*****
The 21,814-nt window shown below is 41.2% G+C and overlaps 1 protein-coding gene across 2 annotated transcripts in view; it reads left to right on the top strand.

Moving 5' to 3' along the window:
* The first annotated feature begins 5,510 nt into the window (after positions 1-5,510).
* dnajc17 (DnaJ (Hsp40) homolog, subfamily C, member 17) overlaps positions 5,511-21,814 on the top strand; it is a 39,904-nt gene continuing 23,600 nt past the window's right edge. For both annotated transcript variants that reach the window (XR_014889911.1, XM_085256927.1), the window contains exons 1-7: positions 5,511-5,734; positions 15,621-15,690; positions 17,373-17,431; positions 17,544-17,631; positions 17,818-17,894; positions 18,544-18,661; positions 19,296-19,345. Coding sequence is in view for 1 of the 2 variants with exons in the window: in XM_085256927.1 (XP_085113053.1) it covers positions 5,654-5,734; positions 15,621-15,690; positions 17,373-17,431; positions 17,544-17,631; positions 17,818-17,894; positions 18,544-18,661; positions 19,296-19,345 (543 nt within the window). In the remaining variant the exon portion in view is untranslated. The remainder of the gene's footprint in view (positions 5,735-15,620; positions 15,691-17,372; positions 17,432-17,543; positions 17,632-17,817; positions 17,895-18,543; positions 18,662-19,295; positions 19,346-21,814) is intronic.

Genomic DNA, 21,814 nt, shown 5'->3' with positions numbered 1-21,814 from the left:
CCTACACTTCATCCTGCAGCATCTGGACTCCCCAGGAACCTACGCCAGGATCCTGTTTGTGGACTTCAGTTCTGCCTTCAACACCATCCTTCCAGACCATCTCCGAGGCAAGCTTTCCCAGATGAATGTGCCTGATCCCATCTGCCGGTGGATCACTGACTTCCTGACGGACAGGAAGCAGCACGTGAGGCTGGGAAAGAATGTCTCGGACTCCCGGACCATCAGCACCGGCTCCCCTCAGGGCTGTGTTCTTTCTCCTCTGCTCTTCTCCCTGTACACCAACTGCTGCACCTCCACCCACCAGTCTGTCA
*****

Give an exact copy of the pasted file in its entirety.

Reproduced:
The 21,814-nt window shown below is 41.2% G+C and overlaps 1 protein-coding gene across 2 annotated transcripts in view; it reads left to right on the top strand.

Moving 5' to 3' along the window:
* The first annotated feature begins 5,510 nt into the window (after positions 1-5,510).
* dnajc17 (DnaJ (Hsp40) homolog, subfamily C, member 17) overlaps positions 5,511-21,814 on the top strand; it is a 39,904-nt gene continuing 23,600 nt past the window's right edge. For both annotated transcript variants that reach the window (XR_014889911.1, XM_085256927.1), the window contains exons 1-7: positions 5,511-5,734; positions 15,621-15,690; positions 17,373-17,431; positions 17,544-17,631; positions 17,818-17,894; positions 18,544-18,661; positions 19,296-19,345. Coding sequence is in view for 1 of the 2 variants with exons in the window: in XM_085256927.1 (XP_085113053.1) it covers positions 5,654-5,734; positions 15,621-15,690; positions 17,373-17,431; positions 17,544-17,631; positions 17,818-17,894; positions 18,544-18,661; positions 19,296-19,345 (543 nt within the window). In the remaining variant the exon portion in view is untranslated. The remainder of the gene's footprint in view (positions 5,735-15,620; positions 15,691-17,372; positions 17,432-17,543; positions 17,632-17,817; positions 17,895-18,543; positions 18,662-19,295; positions 19,346-21,814) is intronic.

Genomic DNA, 21,814 nt, shown 5'->3' with positions numbered 1-21,814 from the left:
CCTACACTTCATCCTGCAGCATCTGGACTCCCCAGGAACCTACGCCAGGATCCTGTTTGTGGACTTCAGTTCTGCCTTCAACACCATCCTTCCAGACCATCTCCGAGGCAAGCTTTCCCAGATGAATGTGCCTGATCCCATCTGCCGGTGGATCACTGACTTCCTGACGGACAGGAAGCAGCACGTGAGGCTGGGAAAGAATGTCTCGGACTCCCGGACCATCAGCACCGGCTCCCCTCAGGGCTGTGTTCTTTCTCCTCTGCTCTTCTCCCTGTACACCAACTGCTGCACCTCCACCCACCAGTCTGTCA